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Publication Number:  FHWA-HRT-13-050    Date:  November 2013
Publication Number: FHWA-HRT-13-050
Date: November 2013


Pavement Remaining Service Interval Implementation Guidelines


While the RSI concept provides an alternative to the long-standing and confusing RSL terminology, the outcomes from the RSI process can be used, presented, and communicated in the same fashion SHAs have been doing for years using RSL. The RSI concept does not provide an alternative to assessing the health of the network or making decisions about how to spend available funds. It simply provides a clear terminology and a logical process that will create a consistent construction event-based terminology and understanding (i.e., types of construction events and the timing of those events within the concept of LCC and/or other prioritization approaches based on streams of future construction events).

An added benefit of adapting the RSI terminology is that the methodology provides a readily available way to communicate impacts of alternate budget scenarios. If the streams of optimum future construction event sequences are stored in a database format that allows the use of automated tools to group similar construction events into categories for planning purposes, then the following information can be easily generated:

At the technical level (i.e., pavement engineers, managers, and technicians working at State transportation departments and local agencies as well as highway contractors), the new RSI terminology should not be difficult to understand nor should the RSI implementation steps. The biggest challenge will be for engineers to substitute a term they have been using often for most of their careers (RSL) with a new one (RSI). While a challenge, it is simply a matter of time before the new terminology replaces the old one, especially given the simplicity and logic of the new terminology.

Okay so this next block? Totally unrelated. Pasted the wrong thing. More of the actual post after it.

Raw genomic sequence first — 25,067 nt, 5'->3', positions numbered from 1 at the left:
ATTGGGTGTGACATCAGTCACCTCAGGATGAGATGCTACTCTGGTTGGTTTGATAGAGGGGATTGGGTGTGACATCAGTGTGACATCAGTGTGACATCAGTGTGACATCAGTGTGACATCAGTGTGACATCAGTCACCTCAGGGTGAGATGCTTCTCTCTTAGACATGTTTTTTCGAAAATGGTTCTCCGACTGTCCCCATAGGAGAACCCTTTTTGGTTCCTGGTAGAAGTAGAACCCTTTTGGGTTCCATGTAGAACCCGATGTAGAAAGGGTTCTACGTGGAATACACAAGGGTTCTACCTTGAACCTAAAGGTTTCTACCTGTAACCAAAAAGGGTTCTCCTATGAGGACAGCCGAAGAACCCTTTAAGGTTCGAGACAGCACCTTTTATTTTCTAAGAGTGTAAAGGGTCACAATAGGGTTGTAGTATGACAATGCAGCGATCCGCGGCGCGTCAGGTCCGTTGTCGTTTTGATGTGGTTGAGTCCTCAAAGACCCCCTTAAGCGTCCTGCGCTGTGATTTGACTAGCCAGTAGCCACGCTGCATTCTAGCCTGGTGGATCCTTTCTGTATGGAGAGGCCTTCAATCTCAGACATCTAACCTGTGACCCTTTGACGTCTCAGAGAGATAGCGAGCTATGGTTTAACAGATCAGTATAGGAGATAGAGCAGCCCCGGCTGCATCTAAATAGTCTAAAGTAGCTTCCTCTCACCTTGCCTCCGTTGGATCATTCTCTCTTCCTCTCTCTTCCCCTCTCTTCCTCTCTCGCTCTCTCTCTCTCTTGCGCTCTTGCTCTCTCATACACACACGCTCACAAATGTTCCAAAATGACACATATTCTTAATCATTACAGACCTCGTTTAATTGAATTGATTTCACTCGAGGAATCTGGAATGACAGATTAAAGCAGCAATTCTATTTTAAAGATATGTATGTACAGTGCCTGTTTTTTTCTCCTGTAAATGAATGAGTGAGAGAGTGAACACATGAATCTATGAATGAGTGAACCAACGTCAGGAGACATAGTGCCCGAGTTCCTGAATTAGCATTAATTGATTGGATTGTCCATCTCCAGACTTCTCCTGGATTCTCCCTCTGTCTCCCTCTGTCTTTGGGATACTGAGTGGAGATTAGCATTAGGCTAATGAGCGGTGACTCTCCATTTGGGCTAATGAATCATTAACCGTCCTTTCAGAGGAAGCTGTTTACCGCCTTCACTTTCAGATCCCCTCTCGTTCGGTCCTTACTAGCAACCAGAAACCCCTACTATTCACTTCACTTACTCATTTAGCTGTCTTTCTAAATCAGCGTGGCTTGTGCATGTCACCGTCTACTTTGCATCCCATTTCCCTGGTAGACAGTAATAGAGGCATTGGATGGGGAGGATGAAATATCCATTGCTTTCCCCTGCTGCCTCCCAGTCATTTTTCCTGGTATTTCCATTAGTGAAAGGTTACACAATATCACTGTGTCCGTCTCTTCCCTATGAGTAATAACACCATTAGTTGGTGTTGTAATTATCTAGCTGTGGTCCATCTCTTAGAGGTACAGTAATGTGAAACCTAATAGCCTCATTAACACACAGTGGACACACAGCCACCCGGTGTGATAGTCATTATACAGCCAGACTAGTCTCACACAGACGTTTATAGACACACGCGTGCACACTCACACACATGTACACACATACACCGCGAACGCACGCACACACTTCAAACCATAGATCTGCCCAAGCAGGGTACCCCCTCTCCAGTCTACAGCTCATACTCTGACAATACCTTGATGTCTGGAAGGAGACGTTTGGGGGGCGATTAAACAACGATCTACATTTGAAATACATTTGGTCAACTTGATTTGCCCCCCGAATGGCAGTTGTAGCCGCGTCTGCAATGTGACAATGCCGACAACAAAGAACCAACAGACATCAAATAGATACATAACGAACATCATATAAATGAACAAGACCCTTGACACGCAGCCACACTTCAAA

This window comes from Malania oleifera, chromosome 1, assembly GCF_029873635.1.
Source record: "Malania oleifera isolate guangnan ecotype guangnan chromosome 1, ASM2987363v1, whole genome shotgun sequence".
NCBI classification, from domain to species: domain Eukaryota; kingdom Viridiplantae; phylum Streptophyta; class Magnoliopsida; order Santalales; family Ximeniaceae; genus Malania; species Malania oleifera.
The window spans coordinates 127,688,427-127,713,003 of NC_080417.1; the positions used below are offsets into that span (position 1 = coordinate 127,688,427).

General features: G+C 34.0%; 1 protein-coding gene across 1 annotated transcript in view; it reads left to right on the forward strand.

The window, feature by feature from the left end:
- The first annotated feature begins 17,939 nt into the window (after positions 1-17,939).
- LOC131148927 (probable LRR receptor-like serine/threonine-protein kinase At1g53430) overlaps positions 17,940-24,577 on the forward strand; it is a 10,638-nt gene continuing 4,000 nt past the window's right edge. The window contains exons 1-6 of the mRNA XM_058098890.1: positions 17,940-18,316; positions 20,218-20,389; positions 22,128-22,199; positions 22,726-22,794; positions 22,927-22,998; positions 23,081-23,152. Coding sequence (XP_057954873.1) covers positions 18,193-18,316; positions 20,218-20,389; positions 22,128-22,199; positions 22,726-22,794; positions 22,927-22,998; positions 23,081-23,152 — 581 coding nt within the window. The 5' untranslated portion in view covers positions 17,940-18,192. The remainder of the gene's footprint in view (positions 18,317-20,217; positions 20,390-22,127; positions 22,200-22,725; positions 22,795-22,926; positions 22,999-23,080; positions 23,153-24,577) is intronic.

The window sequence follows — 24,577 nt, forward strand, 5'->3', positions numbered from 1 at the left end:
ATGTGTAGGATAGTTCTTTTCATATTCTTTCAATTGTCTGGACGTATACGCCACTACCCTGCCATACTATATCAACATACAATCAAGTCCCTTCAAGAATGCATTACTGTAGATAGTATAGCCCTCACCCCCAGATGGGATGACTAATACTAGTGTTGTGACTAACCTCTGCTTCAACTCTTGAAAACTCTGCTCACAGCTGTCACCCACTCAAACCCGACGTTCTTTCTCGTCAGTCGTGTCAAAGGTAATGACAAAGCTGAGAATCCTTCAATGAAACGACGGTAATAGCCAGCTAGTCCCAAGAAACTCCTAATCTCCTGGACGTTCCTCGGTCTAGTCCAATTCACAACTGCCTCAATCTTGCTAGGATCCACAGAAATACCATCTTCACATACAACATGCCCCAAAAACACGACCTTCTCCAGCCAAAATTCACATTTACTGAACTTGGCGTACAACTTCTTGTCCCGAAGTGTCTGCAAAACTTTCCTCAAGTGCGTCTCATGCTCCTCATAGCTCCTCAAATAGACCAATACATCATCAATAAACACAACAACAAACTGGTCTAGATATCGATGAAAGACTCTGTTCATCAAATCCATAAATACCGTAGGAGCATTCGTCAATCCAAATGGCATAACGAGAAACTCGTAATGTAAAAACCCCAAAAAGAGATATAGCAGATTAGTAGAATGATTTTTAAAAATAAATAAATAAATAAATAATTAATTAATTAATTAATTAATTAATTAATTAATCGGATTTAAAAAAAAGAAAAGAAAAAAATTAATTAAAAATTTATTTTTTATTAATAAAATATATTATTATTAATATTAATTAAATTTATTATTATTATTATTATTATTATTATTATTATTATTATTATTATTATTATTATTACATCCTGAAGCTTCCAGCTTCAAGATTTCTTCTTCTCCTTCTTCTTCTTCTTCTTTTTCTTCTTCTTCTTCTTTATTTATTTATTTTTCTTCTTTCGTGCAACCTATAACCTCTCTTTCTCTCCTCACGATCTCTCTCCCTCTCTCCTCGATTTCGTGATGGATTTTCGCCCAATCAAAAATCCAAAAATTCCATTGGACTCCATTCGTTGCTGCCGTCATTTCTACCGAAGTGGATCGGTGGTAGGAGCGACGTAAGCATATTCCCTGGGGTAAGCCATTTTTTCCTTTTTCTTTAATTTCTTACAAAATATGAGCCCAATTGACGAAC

At the upper management level (i.e., chief engineers of State and local agencies and Federal, State, and local government decisionmakers), two possible scenarios exist. One scenario includes managers who are not aware of the RSL concept. As a result, the new RSI concept is of little consequence to them; they are mostly interested in budgets and other political considerations. The other scenario includes decisionmakers who are aware of and have been using the RSL concept. Regardless of the scenario, the fact is that people must determine which projects will be funded and when.

Perhaps the most important message to convey to decisionmakers is that pavements are repairable systems - the life of the system is not defined by failure of a few components. As such, the use of remaining life is not only confusing but also inappropriate. Material developed to convey this message needs to be short, to the point, and focused. The objective is to provide decisionmakers with easily understood information that reduces potential for misinterpretation, provides a rational basis to assess current status, and promotes better decisions.

In summary, adopting the RSI concept should not significantly affect the day-to-day operations once the shift in terminology is accomplished. Most or all of the RSI implementation steps should already be in place at most SHAs.

Other than the change in terminology, reporting and communicating the outcomes from these steps should not be affected by the RSI concept (e.g., practitioners will need to know current and future conditions and perform LCC analyses to identify lowest cost strategies, while decisionmakers will need to know what budget is required to maintain the network at or above a minimum level).